It’s easy to write a love song; musicians have been doing it for years. Stick around the 50-70bpm mark. Lay down a simple chord progression. Layer on some sickly sweet lyrics – emotional enough to be intimately relatable and yet vague enough to be intimately relatable to just about anyone who listens. Congratulations, here’s your record deal.
Writing a love song about a same-sex relationship is somewhat harder; the systemic opression of LGBT+ people the world over adds layers of complexity to the already chaotic human experience that is love, and so a queer love song can carry with it a greater sense of meaning, and with that a greater power to bring hope to those trying to work out their own love stories.
The alt-pop four-piece Cub Sport are forthright in identifying themselves as a queer pop group, and throughout their sold-out show at London’s Scala singer-songwriter Tim Nelson repeatedly references and celebrates his love for bandmate and husband Sam Netterfield, citing their relationship and his coming-out as inspiration for his music, music which is unapologetically honest and emotionally raw.
This rawness comes through in full force as Nelson appears on stage, alone, to deliver a slow and melancholic vocal solo, his eerie stillness permeating the breathless crowd. Melodically this leaves a little to be desired but as an atmosphere building tool it works well. When joined by the rest of the band, the energy picks up somewhat – Nelson glides across the stage with slow, serpentine movements, reaching out to the crowd to embrace his fans.
‘Hawaiian Party’ builds some nice musical layers but the lyrics perhaps do too good a job of portraying the boredom of a dead-end relationship; it would be exciting to see Nelson make more use of his vocal range here. The rest of the band too, take a while to build their energy. Muli-instrumentalist Zoe Davis comes to the front to rapturous applause, only to carry on playing what she had been playing at the back, before returning moments later.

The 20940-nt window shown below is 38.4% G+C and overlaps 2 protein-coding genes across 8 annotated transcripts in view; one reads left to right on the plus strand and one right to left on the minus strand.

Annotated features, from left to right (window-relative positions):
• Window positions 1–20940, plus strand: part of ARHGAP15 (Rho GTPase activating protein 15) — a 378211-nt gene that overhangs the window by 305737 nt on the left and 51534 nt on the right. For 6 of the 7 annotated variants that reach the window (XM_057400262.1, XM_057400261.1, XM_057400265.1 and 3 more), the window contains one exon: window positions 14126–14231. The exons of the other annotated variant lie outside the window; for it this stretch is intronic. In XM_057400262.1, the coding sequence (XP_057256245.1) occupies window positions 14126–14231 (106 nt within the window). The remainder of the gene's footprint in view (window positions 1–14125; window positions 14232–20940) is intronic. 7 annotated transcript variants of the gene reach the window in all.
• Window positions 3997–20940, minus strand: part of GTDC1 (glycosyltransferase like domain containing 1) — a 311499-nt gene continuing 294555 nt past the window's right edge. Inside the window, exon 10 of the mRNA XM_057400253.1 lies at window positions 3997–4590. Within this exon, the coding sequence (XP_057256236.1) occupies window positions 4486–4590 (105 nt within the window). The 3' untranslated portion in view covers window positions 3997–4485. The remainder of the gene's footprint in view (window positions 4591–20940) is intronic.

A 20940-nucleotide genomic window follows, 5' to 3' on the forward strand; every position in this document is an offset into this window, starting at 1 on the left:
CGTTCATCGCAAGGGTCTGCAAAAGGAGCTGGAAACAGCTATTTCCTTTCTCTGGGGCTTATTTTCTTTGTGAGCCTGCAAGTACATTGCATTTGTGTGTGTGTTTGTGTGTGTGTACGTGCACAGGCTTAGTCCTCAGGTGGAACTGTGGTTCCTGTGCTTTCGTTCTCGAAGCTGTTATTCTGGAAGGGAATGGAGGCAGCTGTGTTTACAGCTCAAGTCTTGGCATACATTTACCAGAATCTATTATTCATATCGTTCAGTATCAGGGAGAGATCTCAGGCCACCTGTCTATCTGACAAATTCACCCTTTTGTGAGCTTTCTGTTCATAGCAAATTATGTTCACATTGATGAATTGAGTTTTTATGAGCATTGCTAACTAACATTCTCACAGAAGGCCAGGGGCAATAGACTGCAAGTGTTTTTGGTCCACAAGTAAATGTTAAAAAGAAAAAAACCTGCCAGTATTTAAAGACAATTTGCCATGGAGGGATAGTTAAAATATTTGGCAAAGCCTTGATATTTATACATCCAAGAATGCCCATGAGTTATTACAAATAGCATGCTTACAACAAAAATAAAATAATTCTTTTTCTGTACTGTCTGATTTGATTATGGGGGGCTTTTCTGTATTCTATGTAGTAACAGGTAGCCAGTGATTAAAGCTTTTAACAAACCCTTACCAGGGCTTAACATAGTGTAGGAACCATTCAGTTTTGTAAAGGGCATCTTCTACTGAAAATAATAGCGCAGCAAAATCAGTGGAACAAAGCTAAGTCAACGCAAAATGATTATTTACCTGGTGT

The somewhat shaky start is made up for, however. ‘Summer Lover’ utilises a similar slow pace but intricately builds layers of spacey synths beneath Nelson’s hushed vocals, now demonstrating a richer range. Straying from the ever-blurring boundary between indie and pop, ‘I Never Cried So Much In My Whole Life’ melds a clean and simple guitar riff with falsetto vocals that wouldn’t sound out of place in a 90s garage anthem. Gravelly vocals from Netterfield complement Nelson’s delicate falsetto and balance the song.
‘Limousine’ gives a welcome tempo boost and a darker atmosphere with a strong RnB sensibility to the lyrics. Nelson’s falsetto ad-libs over the top add a nice touch and do well to further demonstrate the vocal range missing in earlier parts of the performance. ‘Come On Mess Me Up’ delivers a powerful and heartfelt ballad from the group’s debut album; the fan-favourite is a catchy indie-pop anthem which gets the crowd crooning along.
Cub Sport may still be shaking loose from their traditional “Front-man and the Band” format – indeed in their first iteration they went by Tim Nelson and the Cub Scouts – but they undeniably have talent, buckets of passion, and a dedicated fan base. Their honesty and transparency will allow them to continue growing, and their fluid musical identity will give them the tools to evolve, sharing more stories of love in a world where it feels increasingly hard to come by.